Organizing for lasting impact: Alumni work to support Crown College

Pioneer alumni work to raise $1 million towards Crown College Endowment

Jim Lapsley (Crown ’71, history)
Lisa Rose (Crown ’72, literature)
Susan Nerton (Crown ’71, psychology) (Crown ’87, computer and information science)

Rewarding, moving, and joyful. 

Three Crown College alums—Lisa Rose, Jim Lapsley, and Susan Nerton—banded together to organize Crown’s 50th reunion during Alumni Week in April 2022. When asked what it felt like to see their organizing come to life, ‘rewarding, moving, and joyful’ were just a few words that came to mind. 

“It was a once-in-a-lifetime experience to be there 50-some years later and to see all these friends and to have this incredible emotional reunion,” Lapsley said. “People came to the reunion, and it felt like 50 years ago was just yesterday; it was magical.”

Rose, Lapsley, and Nerton have become some of the most active members of the UC Santa Cruz alumni community since graduating from the university between 1971-72. Their time, talents, and gifts to the college support current students, bolster alumni engagement, and elevate the campus they once walked as students themselves.

They were founding members of the Crown Provost Advisory Committee (CPAC) and some of the projects they led include fundraising for the complete renovation of Crown’s Library, upgrading the Fireside Lounge, and programming for Alumni Day weekend to reconnect alumni with Crown.  

Their most recent endeavor is raising $1 million for the Crown College endowment. 

“We realized this endowment is really important, because there are gaps that need to be filled,” Rose said. “Our hope is that endowment funds will elevate students’ academic experiences at Crown College.”  

The Crown College endowment is one of the facets the college uses to help pay for a variety of courses offered through Crown that support student academic success and professional development, as well as activities aimed at fostering student wellbeing. Crown endowment funds give students the intellectual and practical tools to succeed well after graduating from UCSC.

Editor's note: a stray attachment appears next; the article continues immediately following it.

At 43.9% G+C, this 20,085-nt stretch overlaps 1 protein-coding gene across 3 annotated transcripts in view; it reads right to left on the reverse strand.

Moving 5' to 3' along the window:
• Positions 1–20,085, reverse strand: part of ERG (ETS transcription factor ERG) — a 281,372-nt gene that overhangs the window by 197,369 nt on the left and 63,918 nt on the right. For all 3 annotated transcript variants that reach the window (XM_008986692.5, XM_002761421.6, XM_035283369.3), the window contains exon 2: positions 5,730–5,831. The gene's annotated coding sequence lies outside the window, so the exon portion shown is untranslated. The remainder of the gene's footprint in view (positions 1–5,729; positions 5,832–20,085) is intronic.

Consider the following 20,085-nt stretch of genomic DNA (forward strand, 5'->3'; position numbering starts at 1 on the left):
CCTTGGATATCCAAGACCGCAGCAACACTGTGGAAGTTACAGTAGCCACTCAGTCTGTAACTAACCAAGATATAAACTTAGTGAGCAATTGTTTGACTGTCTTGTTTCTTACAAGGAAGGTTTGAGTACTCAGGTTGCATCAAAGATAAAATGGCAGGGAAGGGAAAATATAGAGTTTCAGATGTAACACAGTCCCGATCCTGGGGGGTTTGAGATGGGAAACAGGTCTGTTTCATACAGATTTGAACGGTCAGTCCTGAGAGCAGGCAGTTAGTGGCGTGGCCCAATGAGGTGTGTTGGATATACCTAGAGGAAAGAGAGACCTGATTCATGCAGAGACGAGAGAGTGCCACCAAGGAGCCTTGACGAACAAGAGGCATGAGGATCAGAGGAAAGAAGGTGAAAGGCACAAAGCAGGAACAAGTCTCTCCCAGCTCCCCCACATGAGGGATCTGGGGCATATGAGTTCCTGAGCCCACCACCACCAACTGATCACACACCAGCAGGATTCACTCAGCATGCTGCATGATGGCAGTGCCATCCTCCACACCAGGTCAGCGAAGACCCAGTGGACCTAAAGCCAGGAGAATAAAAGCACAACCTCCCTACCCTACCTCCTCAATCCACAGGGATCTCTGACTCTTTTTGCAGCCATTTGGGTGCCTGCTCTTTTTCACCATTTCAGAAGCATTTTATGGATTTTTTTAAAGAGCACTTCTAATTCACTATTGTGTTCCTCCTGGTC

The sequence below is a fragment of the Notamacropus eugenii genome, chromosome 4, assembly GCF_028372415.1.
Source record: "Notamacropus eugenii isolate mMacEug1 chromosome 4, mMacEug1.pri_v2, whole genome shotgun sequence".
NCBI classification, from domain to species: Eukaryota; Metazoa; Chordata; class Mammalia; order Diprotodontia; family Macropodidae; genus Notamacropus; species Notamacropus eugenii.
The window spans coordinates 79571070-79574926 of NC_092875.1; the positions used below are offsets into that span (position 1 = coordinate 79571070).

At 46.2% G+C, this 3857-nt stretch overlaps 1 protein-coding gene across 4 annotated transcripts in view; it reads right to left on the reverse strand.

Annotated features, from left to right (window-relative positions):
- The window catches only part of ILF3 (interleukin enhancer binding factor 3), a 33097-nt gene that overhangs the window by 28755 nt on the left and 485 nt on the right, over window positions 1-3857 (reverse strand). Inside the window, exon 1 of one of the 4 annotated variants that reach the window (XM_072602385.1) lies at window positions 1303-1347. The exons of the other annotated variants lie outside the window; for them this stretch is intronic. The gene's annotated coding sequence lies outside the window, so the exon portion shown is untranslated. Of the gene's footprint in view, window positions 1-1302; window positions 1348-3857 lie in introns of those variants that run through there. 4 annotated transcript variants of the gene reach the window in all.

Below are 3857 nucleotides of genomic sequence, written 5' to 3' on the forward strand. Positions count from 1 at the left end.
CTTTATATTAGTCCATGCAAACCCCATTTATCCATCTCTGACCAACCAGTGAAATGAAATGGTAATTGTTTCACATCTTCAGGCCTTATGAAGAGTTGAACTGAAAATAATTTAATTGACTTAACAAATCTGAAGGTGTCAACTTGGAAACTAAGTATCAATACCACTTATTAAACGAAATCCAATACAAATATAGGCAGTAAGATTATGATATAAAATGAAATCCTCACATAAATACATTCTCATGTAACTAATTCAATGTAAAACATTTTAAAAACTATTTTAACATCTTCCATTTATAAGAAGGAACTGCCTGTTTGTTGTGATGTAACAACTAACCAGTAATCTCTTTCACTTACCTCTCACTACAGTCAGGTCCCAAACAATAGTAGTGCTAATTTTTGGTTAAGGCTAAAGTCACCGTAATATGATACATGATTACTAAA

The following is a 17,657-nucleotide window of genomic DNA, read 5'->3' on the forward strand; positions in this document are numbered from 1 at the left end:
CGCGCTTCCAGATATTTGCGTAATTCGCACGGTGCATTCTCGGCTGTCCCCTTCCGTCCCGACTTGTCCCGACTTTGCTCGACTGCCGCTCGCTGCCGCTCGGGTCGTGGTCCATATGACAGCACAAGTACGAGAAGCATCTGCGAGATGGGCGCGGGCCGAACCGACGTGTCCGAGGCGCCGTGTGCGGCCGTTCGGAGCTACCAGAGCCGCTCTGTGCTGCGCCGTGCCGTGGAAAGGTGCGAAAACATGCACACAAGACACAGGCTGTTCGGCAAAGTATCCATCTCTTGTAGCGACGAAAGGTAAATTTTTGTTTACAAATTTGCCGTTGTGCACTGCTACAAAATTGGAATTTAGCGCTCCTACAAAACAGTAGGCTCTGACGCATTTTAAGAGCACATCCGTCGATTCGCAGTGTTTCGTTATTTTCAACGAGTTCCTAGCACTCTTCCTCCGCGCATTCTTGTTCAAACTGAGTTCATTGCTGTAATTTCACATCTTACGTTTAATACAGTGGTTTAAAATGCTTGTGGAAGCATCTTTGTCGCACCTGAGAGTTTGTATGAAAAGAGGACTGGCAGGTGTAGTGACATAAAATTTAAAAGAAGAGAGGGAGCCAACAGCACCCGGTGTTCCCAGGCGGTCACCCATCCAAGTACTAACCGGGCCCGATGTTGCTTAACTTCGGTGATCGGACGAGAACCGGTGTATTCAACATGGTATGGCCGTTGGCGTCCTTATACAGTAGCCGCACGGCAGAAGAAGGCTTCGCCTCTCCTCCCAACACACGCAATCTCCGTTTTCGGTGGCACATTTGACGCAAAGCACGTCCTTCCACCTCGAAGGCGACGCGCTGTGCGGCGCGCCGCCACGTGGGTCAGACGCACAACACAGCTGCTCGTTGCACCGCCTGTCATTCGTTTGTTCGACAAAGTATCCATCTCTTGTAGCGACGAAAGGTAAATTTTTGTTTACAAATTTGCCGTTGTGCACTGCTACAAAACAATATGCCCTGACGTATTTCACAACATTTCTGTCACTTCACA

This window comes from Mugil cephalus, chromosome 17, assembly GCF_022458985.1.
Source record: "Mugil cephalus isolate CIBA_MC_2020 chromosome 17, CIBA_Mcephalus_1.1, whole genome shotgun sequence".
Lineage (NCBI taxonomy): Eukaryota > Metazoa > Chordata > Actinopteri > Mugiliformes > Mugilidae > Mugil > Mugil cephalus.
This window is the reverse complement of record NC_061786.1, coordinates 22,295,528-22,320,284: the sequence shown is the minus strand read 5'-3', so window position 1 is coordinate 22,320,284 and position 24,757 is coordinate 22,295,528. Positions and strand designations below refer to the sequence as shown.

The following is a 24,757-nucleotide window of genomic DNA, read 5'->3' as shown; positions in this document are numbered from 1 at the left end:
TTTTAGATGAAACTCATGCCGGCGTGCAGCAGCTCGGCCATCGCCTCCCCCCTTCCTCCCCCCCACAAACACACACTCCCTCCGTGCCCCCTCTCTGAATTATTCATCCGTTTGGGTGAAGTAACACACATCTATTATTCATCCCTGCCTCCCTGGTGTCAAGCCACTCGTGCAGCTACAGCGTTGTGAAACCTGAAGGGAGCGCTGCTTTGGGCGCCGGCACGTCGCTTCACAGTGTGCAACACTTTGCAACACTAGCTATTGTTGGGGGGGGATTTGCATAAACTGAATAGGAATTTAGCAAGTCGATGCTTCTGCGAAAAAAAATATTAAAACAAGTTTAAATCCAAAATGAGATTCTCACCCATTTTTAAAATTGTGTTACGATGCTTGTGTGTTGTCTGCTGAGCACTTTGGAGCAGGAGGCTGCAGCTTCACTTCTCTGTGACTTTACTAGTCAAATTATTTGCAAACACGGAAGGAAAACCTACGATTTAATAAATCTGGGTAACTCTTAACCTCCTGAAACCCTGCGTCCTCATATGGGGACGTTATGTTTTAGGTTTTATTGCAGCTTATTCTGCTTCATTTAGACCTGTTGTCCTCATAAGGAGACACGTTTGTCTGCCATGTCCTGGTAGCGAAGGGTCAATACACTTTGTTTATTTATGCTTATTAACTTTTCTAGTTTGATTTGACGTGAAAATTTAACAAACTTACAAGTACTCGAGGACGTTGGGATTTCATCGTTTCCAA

The substantial growth in Crown’s endowment that this campaign is aiming for will open the door to the development of alumni and emeriti faculty-supported programs, the design of programs targeting transfer students, and will enable a significant expansion of faculty-mentored internship programs. 

Rose, Lapsley, and Nerton have all made commitments to the Crown College endowment through a Qualified Charitable Distribution (QCD) from their Individual Retirement Accounts (IRA). A QCD is a direct transfer of funds from an IRA, payable to a qualified charity, and can be counted toward satisfying required minimum distributions (RMDs) for the year, as long as certain rules are met.

“The balance between academic excellence and what students need is crucial,” Nerton said. “Manel [Crown College Provost Manel Camps] has been very forward thinking in the kinds of academic programs that he wants to fund, courses that he wants to fund, and then being able to support the students in those groups—it’s a delicate balance.”

Provost Camps said one of his primary goals is to increase meaningful student and faculty interaction, which is at the heart of what many Crown alums recognize as vital to their UCSC experience. He said he is extremely grateful to have a dedicated cohort of Crown alumni like Rose, Lapsley, and Nerton.

“I’m in awe,” Provost Camps said. “I listen attentively to Jim, Lisa and Su because their exceptional commitment to Crown is telling us something about where Crown should be." 

Rose, Lapsley, and Nerton all give their time, money, and talents to UCSC for various reasons, but common ground for the trio is their desire to give back to the college community that shaped their formative years and overall outlook.  

“I very much treasure the formative experiences we had at Crown and the sense of community developed there,” Lapsley said. “Much of it came from the residential college system—people in dormitories, taking the same classes together, and having to think about the same things—and I want to see that continue because I think it’s a really great educational model.”

The trio also emphasized that the conditions they grew to know and love as students of Crown College are rapidly changing amid decades-long national college tuition increases and increasing housing complexities in Santa Cruz. 

According to the National Center for Education Statistics, for the 1970-71 academic year, the average in-state tuition and fees for one year at a public, non-profit university were $394—adjusting for inflation that is equal to $2,914 in 2022. By the 2020-21 academic year, that amount jumped to $10,560.

Although the rising price of higher education is a national issue, Rose, Lapsley, and Nerton are adamant about supporting students in their own backyard.

“My mother would always remind me that she never had to pay a penny for my college education, and now the cost is drastically more,” Rose said. “I just felt gutted by that information, and I figure as soon as anybody absorbs those numbers, they’re gonna want to do what they can to support current students.” 

Provost Camps said that the trio’s dedication to the college further motivates him to provide the best experience for Crown students. 

“Lisa, Jim, Su, and I have built a relationship that's more than just donor to recipient,” Provost Camps said. “I see them as friends, and I have an admiration for their passion and dedication towards Crown.” 

For more information or questions on how to give towards the Crown College Endowment contact Lora Hollingsworth or give now